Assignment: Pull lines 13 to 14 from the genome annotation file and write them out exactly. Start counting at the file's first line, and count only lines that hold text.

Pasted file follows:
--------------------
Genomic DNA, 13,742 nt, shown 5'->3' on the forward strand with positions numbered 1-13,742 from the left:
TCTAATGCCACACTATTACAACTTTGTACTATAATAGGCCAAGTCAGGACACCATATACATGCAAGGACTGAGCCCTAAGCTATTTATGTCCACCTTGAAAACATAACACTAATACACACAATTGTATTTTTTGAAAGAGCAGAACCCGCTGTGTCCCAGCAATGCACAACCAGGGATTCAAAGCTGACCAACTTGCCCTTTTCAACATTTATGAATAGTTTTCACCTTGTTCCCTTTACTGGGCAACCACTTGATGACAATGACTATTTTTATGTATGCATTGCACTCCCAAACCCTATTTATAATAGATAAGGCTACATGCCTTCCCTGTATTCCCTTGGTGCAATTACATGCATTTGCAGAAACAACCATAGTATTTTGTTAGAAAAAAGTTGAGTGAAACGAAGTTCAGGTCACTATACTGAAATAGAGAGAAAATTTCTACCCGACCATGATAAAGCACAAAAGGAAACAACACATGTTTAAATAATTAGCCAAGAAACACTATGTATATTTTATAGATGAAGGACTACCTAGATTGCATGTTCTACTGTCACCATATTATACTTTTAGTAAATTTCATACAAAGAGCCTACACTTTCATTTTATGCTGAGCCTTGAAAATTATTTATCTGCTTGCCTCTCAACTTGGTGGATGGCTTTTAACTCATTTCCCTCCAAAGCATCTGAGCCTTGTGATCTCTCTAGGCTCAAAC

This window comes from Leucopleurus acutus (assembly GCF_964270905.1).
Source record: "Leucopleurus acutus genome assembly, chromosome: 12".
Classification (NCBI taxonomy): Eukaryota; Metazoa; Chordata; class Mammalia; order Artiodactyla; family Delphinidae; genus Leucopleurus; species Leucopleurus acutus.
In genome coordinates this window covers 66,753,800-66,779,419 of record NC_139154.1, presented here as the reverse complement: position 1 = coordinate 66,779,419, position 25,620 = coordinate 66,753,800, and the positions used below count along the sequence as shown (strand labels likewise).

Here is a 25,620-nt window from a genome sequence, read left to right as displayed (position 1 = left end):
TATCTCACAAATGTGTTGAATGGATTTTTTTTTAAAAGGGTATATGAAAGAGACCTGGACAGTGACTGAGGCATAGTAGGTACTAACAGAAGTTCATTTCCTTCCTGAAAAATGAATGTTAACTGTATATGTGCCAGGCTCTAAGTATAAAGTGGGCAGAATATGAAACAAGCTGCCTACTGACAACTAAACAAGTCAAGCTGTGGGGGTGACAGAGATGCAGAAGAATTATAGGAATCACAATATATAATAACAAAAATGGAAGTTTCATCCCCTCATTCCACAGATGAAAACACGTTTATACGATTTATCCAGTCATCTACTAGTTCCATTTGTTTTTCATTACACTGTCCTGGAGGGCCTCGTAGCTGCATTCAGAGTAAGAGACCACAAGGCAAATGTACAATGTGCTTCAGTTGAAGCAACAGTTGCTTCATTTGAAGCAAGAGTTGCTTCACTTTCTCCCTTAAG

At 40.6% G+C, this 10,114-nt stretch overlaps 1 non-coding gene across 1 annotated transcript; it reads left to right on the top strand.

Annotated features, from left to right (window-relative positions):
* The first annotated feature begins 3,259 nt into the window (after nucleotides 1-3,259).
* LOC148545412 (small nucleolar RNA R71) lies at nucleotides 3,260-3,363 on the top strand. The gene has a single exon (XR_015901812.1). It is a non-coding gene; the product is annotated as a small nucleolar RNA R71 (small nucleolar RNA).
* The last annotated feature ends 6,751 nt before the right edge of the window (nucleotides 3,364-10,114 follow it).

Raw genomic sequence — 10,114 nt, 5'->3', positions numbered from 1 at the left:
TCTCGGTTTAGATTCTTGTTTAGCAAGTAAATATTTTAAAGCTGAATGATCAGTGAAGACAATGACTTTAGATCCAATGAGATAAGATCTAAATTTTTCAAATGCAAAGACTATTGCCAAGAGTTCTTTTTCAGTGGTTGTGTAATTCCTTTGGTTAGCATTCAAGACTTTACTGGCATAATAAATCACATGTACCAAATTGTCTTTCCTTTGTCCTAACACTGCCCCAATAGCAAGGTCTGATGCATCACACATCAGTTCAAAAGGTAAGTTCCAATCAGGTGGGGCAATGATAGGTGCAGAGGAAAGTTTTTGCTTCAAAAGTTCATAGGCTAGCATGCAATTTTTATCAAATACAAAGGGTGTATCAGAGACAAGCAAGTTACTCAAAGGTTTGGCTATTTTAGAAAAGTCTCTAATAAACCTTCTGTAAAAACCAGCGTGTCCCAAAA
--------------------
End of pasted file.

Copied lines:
* The last annotated feature ends 6,751 nt before the right edge of the window (nucleotides 3,364-10,114 follow it).

Raw genomic sequence — 10,114 nt, 5'->3', positions numbered from 1 at the left: